You may be right, man. But I still believe that people are responsible for their actions. With Cindy, she’s playing; she looks the part, all great. But Tony’s dead and Gretsch drums are a drag, as far as I’m concerned. [They] always have been because they do not sing. They represent a time past and the hoodwinking of the percussion industry because their drums are not very good, they’re not made well. Ok? And on top of that, you get somebody who doesn’t know how to tune them even if they did sing and all you’ve got is an individual going ka-plop ka-pop ka-plop. For what? Melodies on top of melodies, individuals standing there posturing and the music is telling me these guys really don’t know what they’re doing. All the notes are right. It’s loud. It’s the same volume, it’s just organized confusion. Talk to me. If you want to do that, incorporate some dynamics. Give me a conversation that’s not monophonic. I don’t need this. No, not at all. In a word, boring. And what makes it criminal, is that she’s capable of a heck of a lot more than that. She’s got a brain; she’s just got to be creative. That’s not creative. So now you’ve got something on a record. So what! Everybody makes records. But it doesn’t have to be like that.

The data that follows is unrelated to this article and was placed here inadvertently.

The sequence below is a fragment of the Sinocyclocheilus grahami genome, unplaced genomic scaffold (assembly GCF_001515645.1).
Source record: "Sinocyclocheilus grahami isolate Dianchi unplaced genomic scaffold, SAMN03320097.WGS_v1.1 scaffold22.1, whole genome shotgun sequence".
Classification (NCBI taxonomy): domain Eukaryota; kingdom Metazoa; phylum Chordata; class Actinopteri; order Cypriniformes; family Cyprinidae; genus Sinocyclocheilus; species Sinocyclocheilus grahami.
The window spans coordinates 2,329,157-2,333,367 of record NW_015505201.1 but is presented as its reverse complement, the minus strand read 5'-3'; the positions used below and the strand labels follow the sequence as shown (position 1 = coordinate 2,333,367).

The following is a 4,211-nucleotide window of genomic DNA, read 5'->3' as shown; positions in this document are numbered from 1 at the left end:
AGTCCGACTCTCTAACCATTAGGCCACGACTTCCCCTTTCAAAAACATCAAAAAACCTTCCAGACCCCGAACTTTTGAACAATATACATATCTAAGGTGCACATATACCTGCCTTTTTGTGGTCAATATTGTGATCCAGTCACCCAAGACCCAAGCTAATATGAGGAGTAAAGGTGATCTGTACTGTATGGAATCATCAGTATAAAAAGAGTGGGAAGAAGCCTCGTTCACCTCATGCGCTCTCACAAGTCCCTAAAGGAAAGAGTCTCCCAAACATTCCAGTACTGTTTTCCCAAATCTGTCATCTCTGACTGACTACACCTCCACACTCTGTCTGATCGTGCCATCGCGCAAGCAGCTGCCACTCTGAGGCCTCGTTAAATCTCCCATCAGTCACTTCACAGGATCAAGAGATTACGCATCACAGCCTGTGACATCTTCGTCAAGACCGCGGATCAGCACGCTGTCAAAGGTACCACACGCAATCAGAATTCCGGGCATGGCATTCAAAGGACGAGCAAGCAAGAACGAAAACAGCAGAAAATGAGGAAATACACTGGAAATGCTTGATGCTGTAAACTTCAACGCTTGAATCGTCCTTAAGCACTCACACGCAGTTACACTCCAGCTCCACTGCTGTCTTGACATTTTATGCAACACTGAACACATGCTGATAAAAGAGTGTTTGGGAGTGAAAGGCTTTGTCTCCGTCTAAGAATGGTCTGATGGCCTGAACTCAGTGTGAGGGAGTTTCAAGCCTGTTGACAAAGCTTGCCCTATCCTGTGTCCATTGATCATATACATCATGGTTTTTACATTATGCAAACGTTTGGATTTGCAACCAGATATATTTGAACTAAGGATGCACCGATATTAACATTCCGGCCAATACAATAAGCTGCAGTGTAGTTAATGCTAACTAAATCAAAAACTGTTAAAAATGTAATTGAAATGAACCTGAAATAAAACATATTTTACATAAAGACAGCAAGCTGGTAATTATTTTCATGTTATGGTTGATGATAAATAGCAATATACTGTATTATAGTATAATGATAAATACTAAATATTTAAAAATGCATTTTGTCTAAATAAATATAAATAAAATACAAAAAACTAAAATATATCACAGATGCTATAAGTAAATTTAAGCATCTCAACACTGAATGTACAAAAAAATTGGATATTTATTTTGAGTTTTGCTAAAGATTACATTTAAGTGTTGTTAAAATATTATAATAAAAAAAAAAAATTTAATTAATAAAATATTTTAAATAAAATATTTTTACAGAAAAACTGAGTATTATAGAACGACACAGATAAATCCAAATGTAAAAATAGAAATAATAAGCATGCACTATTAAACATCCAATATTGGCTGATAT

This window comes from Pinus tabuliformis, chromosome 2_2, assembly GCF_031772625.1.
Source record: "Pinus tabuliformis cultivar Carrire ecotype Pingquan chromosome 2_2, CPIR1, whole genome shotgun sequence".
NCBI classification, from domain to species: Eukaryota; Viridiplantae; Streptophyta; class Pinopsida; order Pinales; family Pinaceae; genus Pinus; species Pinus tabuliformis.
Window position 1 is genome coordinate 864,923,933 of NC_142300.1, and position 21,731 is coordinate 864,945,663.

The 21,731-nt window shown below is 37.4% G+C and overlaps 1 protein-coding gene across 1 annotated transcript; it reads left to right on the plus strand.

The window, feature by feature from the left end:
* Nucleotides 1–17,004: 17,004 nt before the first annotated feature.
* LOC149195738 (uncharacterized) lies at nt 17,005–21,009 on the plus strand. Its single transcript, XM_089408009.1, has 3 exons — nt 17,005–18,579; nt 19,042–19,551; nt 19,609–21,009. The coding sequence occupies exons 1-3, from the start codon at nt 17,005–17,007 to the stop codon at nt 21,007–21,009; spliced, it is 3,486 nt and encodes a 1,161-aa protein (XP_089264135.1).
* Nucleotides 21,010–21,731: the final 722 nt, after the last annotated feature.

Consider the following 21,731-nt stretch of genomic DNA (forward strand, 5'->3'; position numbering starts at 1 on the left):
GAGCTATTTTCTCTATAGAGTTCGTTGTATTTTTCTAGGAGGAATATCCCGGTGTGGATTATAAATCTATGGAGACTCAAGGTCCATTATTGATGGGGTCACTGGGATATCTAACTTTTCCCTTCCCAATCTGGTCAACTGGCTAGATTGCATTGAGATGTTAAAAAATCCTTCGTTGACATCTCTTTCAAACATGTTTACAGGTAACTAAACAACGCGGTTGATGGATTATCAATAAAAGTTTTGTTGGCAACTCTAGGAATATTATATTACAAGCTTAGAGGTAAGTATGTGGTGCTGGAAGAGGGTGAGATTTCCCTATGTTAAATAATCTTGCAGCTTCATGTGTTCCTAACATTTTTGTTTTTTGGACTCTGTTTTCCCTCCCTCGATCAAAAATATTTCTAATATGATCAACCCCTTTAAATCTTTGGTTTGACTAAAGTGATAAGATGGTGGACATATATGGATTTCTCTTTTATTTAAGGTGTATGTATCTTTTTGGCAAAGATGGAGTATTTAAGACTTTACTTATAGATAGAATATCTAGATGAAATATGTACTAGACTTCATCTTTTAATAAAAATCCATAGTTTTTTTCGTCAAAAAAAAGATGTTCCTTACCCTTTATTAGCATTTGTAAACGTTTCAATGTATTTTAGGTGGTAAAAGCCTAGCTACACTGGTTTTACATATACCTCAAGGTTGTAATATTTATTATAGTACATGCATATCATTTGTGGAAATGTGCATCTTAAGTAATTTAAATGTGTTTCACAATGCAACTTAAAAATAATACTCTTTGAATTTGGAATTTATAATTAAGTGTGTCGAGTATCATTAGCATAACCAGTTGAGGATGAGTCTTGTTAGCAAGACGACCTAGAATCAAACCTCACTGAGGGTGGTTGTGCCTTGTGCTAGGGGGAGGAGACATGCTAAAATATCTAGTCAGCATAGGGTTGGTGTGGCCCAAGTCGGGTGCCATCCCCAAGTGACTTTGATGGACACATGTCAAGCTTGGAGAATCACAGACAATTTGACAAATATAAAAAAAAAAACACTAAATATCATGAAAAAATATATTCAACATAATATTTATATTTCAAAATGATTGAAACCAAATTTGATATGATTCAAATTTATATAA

5. George Duke
“Mercy” (from Dukey Treats, on Heads Up). Duke, vocals; keyboards; Byron Miller, bass; Leon “Ndugu” Chancler, drums; Jef Lee Johnson, Wah Wah Watson, guitar; Sheila E, percussion; Josie James, Lynn Davis, Napoleon Murphy Brock, vocals; Everette Harp, alto saxophone; Larry Williams, tenor saxophone; Michael “Patches” Stewart, trumpet; Isley Remington, trombone; Kamasi Washington, tenor sax solo. Released in 2008.
Before: There’s an articulation problem here. I feel everyone is rushing to tell me a story. They need to slow this down. Make it about 115 or 110. It’s about 120 now. I can’t understand what they’re talking about, which frustrates me. They show a tremendous amount of enthusiasm but very little in terms of dimension. It only goes one place. The epitome of grooves like this, aside from Parliament-Funkadelic when they’re on, would be Chic. They’re a great band to check out because they have a way of controlling things. Another band would be Tower of Power, for all the years they’ve been around, they just have an innate sense of making things feel good. Everything lays well and you get the dance element back. This is the North American version of the Latin American thing, so if you want to call it funk or R&B, when people feel good and they dance, they dance in a certain tempo and the flow is very, very round. This is very static. It doesn’t have to be that way. It’s too fast.